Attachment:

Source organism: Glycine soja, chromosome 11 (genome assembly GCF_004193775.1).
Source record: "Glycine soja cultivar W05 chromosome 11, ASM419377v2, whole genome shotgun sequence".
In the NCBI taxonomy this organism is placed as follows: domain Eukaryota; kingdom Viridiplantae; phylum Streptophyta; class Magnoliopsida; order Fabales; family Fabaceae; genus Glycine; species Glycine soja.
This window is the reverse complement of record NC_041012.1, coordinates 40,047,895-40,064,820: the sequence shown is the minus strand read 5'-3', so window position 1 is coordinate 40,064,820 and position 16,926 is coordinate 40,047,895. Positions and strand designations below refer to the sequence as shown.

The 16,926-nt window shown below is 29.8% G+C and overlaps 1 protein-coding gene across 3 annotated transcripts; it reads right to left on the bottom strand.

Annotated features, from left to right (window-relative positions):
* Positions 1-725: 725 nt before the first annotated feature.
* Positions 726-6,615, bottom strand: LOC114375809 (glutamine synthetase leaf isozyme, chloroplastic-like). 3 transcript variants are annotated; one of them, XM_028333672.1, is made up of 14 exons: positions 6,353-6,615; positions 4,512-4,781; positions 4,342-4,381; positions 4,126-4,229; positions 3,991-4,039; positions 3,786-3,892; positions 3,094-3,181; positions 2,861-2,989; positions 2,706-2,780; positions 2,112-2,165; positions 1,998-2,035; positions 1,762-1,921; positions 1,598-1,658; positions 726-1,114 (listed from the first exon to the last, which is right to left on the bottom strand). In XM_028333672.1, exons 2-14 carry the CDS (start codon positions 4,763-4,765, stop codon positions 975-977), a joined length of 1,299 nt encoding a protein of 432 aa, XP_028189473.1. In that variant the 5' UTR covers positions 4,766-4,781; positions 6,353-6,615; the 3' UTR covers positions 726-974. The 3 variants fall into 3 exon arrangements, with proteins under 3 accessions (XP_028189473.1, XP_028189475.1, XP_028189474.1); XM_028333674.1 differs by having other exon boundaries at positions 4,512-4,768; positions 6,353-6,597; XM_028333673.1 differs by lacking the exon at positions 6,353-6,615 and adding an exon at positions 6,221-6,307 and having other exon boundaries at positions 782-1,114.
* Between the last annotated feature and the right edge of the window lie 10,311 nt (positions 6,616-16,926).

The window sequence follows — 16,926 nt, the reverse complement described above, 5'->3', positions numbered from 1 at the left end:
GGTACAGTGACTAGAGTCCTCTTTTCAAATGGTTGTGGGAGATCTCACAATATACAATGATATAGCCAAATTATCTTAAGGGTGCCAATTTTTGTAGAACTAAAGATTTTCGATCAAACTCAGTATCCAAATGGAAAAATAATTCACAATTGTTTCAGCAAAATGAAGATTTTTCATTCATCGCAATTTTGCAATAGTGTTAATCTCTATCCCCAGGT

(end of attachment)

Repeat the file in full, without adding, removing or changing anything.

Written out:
Source organism: Glycine soja, chromosome 11 (genome assembly GCF_004193775.1).
Source record: "Glycine soja cultivar W05 chromosome 11, ASM419377v2, whole genome shotgun sequence".
In the NCBI taxonomy this organism is placed as follows: domain Eukaryota; kingdom Viridiplantae; phylum Streptophyta; class Magnoliopsida; order Fabales; family Fabaceae; genus Glycine; species Glycine soja.
This window is the reverse complement of record NC_041012.1, coordinates 40,047,895-40,064,820: the sequence shown is the minus strand read 5'-3', so window position 1 is coordinate 40,064,820 and position 16,926 is coordinate 40,047,895. Positions and strand designations below refer to the sequence as shown.

The 16,926-nt window shown below is 29.8% G+C and overlaps 1 protein-coding gene across 3 annotated transcripts; it reads right to left on the bottom strand.

Annotated features, from left to right (window-relative positions):
* Positions 1-725: 725 nt before the first annotated feature.
* Positions 726-6,615, bottom strand: LOC114375809 (glutamine synthetase leaf isozyme, chloroplastic-like). 3 transcript variants are annotated; one of them, XM_028333672.1, is made up of 14 exons: positions 6,353-6,615; positions 4,512-4,781; positions 4,342-4,381; positions 4,126-4,229; positions 3,991-4,039; positions 3,786-3,892; positions 3,094-3,181; positions 2,861-2,989; positions 2,706-2,780; positions 2,112-2,165; positions 1,998-2,035; positions 1,762-1,921; positions 1,598-1,658; positions 726-1,114 (listed from the first exon to the last, which is right to left on the bottom strand). In XM_028333672.1, exons 2-14 carry the CDS (start codon positions 4,763-4,765, stop codon positions 975-977), a joined length of 1,299 nt encoding a protein of 432 aa, XP_028189473.1. In that variant the 5' UTR covers positions 4,766-4,781; positions 6,353-6,615; the 3' UTR covers positions 726-974. The 3 variants fall into 3 exon arrangements, with proteins under 3 accessions (XP_028189473.1, XP_028189475.1, XP_028189474.1); XM_028333674.1 differs by having other exon boundaries at positions 4,512-4,768; positions 6,353-6,597; XM_028333673.1 differs by lacking the exon at positions 6,353-6,615 and adding an exon at positions 6,221-6,307 and having other exon boundaries at positions 782-1,114.
* Between the last annotated feature and the right edge of the window lie 10,311 nt (positions 6,616-16,926).

The window sequence follows — 16,926 nt, the reverse complement described above, 5'->3', positions numbered from 1 at the left end:
GGTACAGTGACTAGAGTCCTCTTTTCAAATGGTTGTGGGAGATCTCACAATATACAATGATATAGCCAAATTATCTTAAGGGTGCCAATTTTTGTAGAACTAAAGATTTTCGATCAAACTCAGTATCCAAATGGAAAAATAATTCACAATTGTTTCAGCAAAATGAAGATTTTTCATTCATCGCAATTTTGCAATAGTGTTAATCTCTATCCCCAGGT